They were costly moves, but made sense at the time. The Wolves were first in the Central Division and second in the Eastern Conference coming out of December and in January. The Wolves were rolling and were a feared contender. The team struggled down the stretch and lost its grip on first place and had to settle for fifth. The time to perform is now.
“We certainly feel we have a good opportunity against Barrie,” Smith said. “Last year, we moved our older players to Kitchener and London and made the decision at that point to build for this season. When the team went on the winning streak, it seemed things were falling into place, so we felt we could add a top forward and top defenceman we would give ourselves a good chance of going places in the playoffs. Nothing is guaranteed in this league.”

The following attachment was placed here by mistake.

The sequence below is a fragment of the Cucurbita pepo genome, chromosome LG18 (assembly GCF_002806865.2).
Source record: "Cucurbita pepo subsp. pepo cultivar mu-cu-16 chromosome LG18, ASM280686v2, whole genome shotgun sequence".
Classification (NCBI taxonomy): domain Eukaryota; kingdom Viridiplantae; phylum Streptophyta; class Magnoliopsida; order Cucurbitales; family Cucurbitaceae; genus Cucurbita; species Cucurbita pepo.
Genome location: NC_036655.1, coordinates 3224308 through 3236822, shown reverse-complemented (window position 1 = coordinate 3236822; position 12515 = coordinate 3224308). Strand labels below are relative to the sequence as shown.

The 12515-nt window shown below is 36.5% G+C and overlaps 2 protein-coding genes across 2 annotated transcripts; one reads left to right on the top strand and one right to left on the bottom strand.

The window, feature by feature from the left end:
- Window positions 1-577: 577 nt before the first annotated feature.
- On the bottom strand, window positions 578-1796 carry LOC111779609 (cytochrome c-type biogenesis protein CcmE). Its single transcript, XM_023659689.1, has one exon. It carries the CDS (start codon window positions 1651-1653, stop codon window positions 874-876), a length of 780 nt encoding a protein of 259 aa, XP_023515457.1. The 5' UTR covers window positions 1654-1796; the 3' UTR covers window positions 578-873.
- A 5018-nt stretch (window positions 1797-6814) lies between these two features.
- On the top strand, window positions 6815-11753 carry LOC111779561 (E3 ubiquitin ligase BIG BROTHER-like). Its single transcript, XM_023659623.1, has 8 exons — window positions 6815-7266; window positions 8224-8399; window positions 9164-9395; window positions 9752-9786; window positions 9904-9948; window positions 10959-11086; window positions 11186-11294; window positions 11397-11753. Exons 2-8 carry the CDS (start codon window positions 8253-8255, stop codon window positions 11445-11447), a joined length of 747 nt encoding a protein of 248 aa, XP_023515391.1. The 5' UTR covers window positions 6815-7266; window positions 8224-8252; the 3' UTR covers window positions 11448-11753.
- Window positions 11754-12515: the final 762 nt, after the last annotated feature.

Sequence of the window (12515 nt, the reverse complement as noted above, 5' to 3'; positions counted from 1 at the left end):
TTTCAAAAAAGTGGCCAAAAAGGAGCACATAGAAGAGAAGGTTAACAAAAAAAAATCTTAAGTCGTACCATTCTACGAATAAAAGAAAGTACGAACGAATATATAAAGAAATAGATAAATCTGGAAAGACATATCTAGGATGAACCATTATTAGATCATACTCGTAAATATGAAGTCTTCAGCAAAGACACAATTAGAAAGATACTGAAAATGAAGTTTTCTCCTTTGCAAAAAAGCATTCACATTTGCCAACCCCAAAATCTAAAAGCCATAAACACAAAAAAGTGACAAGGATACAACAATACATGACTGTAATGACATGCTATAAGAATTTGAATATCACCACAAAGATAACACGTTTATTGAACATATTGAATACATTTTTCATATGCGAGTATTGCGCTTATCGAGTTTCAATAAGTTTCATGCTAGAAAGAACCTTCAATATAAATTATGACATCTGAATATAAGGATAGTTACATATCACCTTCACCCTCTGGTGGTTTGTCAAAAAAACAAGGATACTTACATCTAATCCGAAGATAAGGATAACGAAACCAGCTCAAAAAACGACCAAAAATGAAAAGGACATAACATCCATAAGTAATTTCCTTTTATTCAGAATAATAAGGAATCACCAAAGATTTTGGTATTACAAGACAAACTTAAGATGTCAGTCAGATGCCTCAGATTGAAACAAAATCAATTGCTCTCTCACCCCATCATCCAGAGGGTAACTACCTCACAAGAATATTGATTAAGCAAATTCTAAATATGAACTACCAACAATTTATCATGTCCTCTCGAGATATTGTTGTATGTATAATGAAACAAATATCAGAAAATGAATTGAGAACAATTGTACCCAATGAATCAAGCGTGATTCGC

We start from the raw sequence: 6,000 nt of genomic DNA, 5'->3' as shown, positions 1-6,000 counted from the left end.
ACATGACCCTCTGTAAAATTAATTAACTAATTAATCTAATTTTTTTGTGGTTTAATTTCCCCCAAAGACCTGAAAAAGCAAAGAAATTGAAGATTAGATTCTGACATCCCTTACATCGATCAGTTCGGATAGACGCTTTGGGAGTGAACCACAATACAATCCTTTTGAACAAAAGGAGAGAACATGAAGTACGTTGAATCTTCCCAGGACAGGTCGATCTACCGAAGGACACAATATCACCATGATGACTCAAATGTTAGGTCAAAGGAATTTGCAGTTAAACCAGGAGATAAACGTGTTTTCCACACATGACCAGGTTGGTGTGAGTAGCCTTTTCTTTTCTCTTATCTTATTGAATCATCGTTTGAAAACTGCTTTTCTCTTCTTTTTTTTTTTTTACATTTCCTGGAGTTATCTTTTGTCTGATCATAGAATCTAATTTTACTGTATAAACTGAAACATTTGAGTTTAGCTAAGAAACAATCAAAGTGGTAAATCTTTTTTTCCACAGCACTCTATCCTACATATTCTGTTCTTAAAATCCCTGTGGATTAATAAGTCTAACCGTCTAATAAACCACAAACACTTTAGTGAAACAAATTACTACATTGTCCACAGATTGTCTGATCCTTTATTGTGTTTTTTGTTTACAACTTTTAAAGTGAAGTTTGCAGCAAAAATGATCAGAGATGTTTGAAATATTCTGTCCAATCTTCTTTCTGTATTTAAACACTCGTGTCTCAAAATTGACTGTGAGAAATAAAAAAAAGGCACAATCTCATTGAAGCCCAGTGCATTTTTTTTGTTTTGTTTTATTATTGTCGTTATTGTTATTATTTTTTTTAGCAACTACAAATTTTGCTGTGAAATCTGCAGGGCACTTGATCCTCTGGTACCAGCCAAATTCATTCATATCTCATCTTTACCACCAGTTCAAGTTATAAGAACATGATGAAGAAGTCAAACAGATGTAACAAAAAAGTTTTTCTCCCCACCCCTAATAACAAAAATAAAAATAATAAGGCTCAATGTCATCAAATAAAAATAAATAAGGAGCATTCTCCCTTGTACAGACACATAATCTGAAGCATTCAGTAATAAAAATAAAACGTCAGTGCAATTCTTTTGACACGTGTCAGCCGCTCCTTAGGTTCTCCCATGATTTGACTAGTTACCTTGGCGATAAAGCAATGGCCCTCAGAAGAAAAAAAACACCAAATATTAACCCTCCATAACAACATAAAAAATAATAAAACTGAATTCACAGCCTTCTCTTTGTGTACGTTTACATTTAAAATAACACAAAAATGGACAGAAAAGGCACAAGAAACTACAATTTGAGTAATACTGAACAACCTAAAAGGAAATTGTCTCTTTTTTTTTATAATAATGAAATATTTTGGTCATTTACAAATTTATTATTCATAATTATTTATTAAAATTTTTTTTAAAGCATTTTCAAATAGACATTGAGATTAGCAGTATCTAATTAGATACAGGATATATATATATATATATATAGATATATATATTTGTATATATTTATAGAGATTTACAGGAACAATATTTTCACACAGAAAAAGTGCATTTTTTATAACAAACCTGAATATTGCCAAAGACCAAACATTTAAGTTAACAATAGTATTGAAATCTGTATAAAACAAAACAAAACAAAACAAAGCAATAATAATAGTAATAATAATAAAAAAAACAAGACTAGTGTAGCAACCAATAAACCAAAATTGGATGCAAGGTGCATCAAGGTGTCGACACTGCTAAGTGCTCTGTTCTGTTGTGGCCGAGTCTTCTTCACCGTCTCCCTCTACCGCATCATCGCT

Sudbury head coach Paul Fixter and associate coach David Matsos have built a plan and hope it will be executed to perfection against the Colts. Fixter expects five things out his team against Barrie.
“Play hard. Play well. Play smart. Play disciplined. Play to win,” he said.
The Wolves will be without the services of forward Jacob Harris (day-to-day with upper body injury) and Conor Cummins (indefinite with upper body surgery).
Corralling the formidable Barrie Colts
It doesn’t take a team of geniuses to figure out why the Barrie Colts finished in fourth place in the Eastern Conference, while also surging at the end of the season by winning their final three games.
The Colts are a balanced team with quality offence led by some dangerous forwards and an effective D-corps led by defender Aaron Ekblad — the potential No. 1 overall pick in the 2014 NHL draft.
The offence and defence corps have more than made up for a lack of goaltending experience. It makes for a formidable foe for the Sudbury Wolves in the first round of the playoffs. Barrie and Sudbury are bitter rivals and this year adds another chapter to their gritty, tough and, at times, nasty, post-season book.
Here is a look at the Colts.